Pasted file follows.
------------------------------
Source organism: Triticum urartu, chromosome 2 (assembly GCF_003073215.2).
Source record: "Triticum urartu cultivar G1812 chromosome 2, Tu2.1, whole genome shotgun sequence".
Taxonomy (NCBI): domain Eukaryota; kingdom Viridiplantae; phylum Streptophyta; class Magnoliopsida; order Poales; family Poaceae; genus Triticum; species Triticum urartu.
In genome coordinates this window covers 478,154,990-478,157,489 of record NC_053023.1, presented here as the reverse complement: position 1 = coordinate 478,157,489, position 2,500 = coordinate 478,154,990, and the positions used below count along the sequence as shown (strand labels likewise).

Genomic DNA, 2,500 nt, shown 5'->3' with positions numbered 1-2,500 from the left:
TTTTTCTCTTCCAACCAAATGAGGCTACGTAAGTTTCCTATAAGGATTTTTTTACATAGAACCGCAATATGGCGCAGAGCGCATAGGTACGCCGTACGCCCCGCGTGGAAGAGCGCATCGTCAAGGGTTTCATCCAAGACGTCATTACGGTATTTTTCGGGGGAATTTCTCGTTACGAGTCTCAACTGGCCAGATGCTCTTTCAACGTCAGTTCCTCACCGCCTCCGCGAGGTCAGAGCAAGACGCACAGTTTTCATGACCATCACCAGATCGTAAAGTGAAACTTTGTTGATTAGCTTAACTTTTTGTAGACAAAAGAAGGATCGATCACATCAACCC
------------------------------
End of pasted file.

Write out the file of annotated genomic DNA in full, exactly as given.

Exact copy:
Source organism: Triticum urartu, chromosome 2 (assembly GCF_003073215.2).
Source record: "Triticum urartu cultivar G1812 chromosome 2, Tu2.1, whole genome shotgun sequence".
Taxonomy (NCBI): domain Eukaryota; kingdom Viridiplantae; phylum Streptophyta; class Magnoliopsida; order Poales; family Poaceae; genus Triticum; species Triticum urartu.
In genome coordinates this window covers 478,154,990-478,157,489 of record NC_053023.1, presented here as the reverse complement: position 1 = coordinate 478,157,489, position 2,500 = coordinate 478,154,990, and the positions used below count along the sequence as shown (strand labels likewise).

Genomic DNA, 2,500 nt, shown 5'->3' with positions numbered 1-2,500 from the left:
TTTTTCTCTTCCAACCAAATGAGGCTACGTAAGTTTCCTATAAGGATTTTTTTACATAGAACCGCAATATGGCGCAGAGCGCATAGGTACGCCGTACGCCCCGCGTGGAAGAGCGCATCGTCAAGGGTTTCATCCAAGACGTCATTACGGTATTTTTCGGGGGAATTTCTCGTTACGAGTCTCAACTGGCCAGATGCTCTTTCAACGTCAGTTCCTCACCGCCTCCGCGAGGTCAGAGCAAGACGCACAGTTTTCATGACCATCACCAGATCGTAAAGTGAAACTTTGTTGATTAGCTTAACTTTTTGTAGACAAAAGAAGGATCGATCACATCAACCC